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Nature's Path Blog

Must-Have Indoor Plants & Why You Need Them

Posted by Nan Fischer on January 31, 2017 under Home Gardens & Growing

While you've got outdoor planting on the brain, it's a great time to tackle your indoor plants as well! 

Aside from the aesthetics of indoor plants, they also provide many amazing health benefits. 

 

Must-Have Indoor Plants & Why You Need Them | Nature's Path

 

Indoor Plants & Air Pollution

In the 1980s, NASA did a study on plants that reduce indoor air pollution. (Who better to understand the needs of an enclosed space?) 

Plants are miraculous things. Their leaves and roots, along with their soil and microorganisms, have the ability to remove toxic gasses from the air and convert them to new plant tissue. Furniture, household cleaners, building materials, and even new clothes can off-gas for months or years. Houseplants can remove carcinogenic gasses, such as benzene and formaldehyde, improving your indoor air quality (IAQ), and boosting their own growth. 

Plants also convert carbon dioxide to oxygen for you to breathe in and exhale again as carbon dioxide. This cycle is necessary for good health as well. As a plant’s leaves transpire and the moisture in the potting soil evaporates, humidity is added to the air. Being hydrated is good for colds, coughs, and sore throats.

The recommendation is one plant per 100 square feet of space. 

 

Must-Have Indoor Plants & Why You Need Them | Nature's Path

 

A few of the plants NASA tested are: 

  • Gerbera Daisy (with the added benefit of beautiful flowers!)
  • Golden Pothos
  • English Ivy
  • Peace Lily
  • Several varieties of Dracaena

 See the study for more information and the full list of plants.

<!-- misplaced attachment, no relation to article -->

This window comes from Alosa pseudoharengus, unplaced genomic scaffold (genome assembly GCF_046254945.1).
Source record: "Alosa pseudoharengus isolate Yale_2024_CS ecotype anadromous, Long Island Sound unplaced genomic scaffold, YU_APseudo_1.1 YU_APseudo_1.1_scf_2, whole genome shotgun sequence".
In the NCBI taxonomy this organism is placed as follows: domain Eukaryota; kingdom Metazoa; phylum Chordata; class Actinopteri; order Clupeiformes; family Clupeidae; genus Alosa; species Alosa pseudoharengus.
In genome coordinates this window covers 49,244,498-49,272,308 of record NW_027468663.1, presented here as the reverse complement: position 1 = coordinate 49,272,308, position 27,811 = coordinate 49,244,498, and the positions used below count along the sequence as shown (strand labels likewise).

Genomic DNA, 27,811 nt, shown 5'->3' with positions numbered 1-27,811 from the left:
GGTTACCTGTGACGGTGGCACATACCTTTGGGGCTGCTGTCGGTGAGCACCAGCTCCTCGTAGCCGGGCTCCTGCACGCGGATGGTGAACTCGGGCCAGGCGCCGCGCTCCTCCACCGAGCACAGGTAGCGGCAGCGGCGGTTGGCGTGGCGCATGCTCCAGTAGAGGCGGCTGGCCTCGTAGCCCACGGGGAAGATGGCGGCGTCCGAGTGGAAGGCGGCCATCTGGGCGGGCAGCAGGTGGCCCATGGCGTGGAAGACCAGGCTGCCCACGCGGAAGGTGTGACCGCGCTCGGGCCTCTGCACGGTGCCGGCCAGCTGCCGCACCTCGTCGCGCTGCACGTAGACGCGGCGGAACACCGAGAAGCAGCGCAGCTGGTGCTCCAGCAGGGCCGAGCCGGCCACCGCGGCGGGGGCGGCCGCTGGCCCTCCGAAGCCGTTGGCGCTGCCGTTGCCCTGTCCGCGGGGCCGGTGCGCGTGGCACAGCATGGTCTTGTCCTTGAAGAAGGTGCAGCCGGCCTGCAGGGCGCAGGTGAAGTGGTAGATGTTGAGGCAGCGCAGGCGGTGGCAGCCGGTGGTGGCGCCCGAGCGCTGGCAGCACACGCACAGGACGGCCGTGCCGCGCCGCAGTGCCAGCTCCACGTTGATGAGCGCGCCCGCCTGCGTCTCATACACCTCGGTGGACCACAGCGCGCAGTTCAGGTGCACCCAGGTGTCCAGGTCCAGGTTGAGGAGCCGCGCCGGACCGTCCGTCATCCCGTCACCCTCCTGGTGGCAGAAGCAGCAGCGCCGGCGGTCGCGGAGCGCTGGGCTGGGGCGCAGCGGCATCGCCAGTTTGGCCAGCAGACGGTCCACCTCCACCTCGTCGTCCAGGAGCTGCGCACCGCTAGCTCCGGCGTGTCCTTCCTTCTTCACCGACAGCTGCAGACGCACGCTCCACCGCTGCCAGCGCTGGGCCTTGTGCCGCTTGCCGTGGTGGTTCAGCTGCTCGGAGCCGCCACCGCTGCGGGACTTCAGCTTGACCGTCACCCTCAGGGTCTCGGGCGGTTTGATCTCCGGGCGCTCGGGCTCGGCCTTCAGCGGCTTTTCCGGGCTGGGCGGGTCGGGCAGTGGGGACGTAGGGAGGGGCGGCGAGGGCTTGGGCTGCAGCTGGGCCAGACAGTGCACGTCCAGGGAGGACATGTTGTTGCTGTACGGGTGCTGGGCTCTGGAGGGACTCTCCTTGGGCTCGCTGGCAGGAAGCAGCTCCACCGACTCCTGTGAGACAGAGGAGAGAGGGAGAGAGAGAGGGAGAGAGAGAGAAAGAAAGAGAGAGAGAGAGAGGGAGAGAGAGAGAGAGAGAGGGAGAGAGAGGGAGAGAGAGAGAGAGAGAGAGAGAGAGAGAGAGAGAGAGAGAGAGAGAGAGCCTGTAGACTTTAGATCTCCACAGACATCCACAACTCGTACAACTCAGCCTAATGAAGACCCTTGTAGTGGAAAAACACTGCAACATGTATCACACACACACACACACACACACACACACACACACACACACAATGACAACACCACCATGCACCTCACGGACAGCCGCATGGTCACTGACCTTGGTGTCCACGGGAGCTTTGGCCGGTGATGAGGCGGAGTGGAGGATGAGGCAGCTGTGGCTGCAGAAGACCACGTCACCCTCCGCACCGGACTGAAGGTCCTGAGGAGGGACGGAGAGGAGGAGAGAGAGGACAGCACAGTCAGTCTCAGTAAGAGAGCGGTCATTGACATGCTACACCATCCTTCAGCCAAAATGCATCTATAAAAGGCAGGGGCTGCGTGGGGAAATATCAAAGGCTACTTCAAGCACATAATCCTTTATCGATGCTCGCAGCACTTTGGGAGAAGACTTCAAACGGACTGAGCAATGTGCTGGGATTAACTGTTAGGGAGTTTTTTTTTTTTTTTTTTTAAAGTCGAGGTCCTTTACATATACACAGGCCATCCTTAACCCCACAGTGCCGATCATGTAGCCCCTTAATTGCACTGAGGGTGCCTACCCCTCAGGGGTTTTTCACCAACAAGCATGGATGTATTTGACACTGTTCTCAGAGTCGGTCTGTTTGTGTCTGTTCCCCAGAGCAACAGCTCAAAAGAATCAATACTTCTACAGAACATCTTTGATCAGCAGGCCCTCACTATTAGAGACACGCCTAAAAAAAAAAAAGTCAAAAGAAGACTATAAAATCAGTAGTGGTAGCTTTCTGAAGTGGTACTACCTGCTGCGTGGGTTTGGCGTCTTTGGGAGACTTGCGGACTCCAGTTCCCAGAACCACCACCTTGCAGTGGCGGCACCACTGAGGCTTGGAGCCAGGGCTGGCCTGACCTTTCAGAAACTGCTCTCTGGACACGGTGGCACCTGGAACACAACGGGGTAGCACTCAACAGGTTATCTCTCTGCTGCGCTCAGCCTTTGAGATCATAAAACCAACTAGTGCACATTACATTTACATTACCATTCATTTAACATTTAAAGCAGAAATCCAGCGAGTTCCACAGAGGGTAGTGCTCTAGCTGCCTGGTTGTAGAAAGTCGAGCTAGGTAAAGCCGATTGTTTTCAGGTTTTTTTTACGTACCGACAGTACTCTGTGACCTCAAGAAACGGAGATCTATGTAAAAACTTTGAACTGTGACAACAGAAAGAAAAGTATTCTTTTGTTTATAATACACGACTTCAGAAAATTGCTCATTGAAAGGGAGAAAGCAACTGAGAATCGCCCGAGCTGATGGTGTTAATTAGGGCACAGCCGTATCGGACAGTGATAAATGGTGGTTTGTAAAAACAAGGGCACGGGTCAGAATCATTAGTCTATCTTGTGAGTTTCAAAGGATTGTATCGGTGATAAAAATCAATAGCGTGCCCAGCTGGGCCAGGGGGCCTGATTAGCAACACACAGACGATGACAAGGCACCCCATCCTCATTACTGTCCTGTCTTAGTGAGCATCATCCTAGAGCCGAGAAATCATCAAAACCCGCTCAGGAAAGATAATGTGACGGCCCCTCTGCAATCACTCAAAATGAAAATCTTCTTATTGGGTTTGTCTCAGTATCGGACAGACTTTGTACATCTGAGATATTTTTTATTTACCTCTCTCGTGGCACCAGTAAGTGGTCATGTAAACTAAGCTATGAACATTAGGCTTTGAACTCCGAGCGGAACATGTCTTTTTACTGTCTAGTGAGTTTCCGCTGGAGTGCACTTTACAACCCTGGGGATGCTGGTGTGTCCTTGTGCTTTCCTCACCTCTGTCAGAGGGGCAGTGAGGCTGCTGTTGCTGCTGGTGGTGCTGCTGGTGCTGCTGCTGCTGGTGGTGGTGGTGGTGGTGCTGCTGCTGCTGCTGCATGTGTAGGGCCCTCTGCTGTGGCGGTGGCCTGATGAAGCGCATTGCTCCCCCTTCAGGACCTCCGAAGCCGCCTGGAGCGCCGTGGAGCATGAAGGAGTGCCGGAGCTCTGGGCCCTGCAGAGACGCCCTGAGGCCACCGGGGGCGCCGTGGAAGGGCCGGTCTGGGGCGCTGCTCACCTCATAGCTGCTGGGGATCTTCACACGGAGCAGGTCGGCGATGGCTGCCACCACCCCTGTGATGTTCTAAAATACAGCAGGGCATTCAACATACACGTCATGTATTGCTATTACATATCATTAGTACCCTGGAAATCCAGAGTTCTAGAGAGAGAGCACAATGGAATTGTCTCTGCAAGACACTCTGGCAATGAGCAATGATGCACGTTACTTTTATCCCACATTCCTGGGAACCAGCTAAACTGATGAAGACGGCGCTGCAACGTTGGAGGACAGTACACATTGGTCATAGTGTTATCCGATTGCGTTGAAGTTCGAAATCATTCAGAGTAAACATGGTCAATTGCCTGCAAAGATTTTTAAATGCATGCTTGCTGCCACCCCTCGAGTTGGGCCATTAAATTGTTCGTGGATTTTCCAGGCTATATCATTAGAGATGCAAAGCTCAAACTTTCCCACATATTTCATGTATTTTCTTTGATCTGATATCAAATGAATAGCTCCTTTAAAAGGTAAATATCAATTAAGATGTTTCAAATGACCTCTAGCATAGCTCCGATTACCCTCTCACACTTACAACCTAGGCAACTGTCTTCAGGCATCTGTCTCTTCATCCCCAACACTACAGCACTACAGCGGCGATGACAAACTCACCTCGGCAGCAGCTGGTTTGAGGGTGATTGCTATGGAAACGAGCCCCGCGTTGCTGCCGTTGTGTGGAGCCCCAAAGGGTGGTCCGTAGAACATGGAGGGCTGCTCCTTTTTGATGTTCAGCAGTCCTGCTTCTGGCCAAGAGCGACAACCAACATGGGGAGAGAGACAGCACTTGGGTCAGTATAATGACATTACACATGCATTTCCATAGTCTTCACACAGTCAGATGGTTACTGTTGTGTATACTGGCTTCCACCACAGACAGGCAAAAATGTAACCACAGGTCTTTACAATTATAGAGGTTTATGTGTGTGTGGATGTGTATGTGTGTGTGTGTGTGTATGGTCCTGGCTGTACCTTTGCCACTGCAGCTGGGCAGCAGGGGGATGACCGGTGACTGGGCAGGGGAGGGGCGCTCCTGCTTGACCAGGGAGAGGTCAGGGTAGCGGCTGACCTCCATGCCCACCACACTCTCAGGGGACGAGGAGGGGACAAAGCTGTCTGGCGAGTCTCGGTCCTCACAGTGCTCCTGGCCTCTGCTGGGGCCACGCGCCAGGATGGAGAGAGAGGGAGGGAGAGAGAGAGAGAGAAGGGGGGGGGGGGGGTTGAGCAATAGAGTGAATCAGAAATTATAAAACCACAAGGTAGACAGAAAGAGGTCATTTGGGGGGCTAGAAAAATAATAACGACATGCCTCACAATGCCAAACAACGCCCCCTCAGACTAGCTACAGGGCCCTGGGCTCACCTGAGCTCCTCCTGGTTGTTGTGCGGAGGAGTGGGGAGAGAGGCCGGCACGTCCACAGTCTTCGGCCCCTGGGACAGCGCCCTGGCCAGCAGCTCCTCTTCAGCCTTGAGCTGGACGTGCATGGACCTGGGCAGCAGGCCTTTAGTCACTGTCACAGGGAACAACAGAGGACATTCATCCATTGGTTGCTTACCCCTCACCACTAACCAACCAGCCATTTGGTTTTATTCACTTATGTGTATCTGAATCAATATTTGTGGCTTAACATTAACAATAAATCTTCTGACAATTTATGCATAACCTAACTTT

Culinary and Medicinal Gardens

Think beyond traditional houseplants! Your interior gardens can also provide food and medicine. Many vegetables and herbs do well near a sunny window or under lights on shelving. You don’t need a greenhouse or a yard - you can even garden if you live on the 23rd floor. 

Container gardening has gotten so popular that nurseries now offer dwarf varieties of our most loved plants. You can successfully grow citrus, tomatoes, and eggplant inside.

Other suitable indoor veggies:

  • Radishes
  • Salad turnips
  • Lettuce
  • Greens – kale, chard, spinach, mustards, etc
  • Microgreens
  • Bush beans
  • Carrots

 Must-Have Indoor Plants & Why You Need Them | Nature's Path

 

Herbs are a must-have in the kitchen! They don’t take up much space and will grow on a windowsill or under lights. Many herbs have medicinal qualities in addition to flavoring your food.

A few easy and essential culinary herbs are:

  • Basil
  • Chives
  • Oregano­
  • Rosemary
  • Scallions
  • Cilantro
  • Parsley
  • Bay

Indoor Plants with medicinal properties:

  • Ginger
  • Garlic
  • Thyme
  • Peppermint
  • Sage
  • Lavender
  • Lemon Balm
  • Aloe (not an herb, but great medicine!)

Read this comprehensive overview of gardening indoors from Gardeners Supply.

 

Must-Have Indoor Plants & Why You Need Them | Nature's Path

 

 More benefits of indoor gardens

  1. You can garden year round, eating fresh food for better nutrition.
  2. Plants make your living space comfortable by creating humidity. 
  3. House plantsand act as a natural air conditioner, absorbing ambient heat, leaving your space cooler. Think of how the forest is cooler than the city!
  4. Indoor plants visually soften the corners of your home while adding texture, color, and fragrance. They also have acoustic properties, deadening sound.

 

Free Organic Gardening Guide

 

Check out our 12 month guide to organic gardening.

 

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Written by Nan Fischer

Nan Fischer

Nan Fischer is the founder of the Taos NM Seed Exchange, a free community service for home gardeners to trade seed. She has been working with plants for 40 years as farmer, landscaper, home gardener, and nursery owner. She holds a degree in Plant Science from the University of New Hampshire, and shares her knowledge by teaching others how to grow their own food. She is a home and garden writer who takes time out for reading, hiking, gardening, and experimenting in the kitchen.

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